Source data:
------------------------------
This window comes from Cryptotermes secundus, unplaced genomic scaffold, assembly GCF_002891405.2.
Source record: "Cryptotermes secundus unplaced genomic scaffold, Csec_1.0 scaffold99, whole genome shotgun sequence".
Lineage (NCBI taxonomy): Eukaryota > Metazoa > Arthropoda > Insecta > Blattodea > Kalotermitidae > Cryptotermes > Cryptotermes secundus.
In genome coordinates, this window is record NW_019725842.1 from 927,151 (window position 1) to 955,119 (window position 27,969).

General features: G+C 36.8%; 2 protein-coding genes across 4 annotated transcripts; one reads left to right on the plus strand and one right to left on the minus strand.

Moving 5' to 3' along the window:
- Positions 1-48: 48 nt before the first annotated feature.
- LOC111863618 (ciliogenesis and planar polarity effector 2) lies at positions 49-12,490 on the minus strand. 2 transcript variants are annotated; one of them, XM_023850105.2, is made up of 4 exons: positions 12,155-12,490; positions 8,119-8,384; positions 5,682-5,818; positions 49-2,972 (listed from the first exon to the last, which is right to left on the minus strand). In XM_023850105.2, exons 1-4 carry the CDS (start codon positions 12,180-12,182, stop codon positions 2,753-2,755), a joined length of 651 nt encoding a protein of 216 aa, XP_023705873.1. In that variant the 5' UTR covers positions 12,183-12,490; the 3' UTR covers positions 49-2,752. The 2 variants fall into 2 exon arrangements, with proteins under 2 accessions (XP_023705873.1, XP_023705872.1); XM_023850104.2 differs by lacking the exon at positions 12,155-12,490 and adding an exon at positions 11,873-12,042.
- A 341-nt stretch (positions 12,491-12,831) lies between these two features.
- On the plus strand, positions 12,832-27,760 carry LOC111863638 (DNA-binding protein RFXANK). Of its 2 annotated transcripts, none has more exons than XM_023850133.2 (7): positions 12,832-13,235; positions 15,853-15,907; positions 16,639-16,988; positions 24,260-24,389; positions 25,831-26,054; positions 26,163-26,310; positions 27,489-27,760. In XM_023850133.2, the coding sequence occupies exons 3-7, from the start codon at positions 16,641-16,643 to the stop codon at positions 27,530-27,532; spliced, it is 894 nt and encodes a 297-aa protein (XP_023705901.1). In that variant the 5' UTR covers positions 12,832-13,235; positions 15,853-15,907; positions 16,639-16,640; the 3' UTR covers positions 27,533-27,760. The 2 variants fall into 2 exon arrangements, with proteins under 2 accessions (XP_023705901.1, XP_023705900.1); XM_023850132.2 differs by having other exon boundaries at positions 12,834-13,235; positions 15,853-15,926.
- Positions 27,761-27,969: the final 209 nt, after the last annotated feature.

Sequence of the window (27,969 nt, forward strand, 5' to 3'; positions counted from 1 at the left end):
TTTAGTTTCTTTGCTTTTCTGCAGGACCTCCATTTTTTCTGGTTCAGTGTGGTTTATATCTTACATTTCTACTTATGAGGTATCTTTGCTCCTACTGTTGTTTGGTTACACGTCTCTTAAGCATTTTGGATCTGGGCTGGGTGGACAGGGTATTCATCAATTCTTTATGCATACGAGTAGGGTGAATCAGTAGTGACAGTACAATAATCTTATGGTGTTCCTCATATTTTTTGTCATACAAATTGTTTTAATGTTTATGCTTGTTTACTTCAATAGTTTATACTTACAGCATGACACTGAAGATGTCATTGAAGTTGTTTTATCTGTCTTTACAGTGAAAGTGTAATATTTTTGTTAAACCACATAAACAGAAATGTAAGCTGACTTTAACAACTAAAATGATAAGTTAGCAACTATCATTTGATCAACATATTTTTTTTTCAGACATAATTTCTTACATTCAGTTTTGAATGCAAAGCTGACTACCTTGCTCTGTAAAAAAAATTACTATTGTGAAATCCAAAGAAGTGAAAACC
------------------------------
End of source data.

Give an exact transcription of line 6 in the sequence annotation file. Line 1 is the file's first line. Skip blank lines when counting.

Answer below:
Moving 5' to 3' along the window: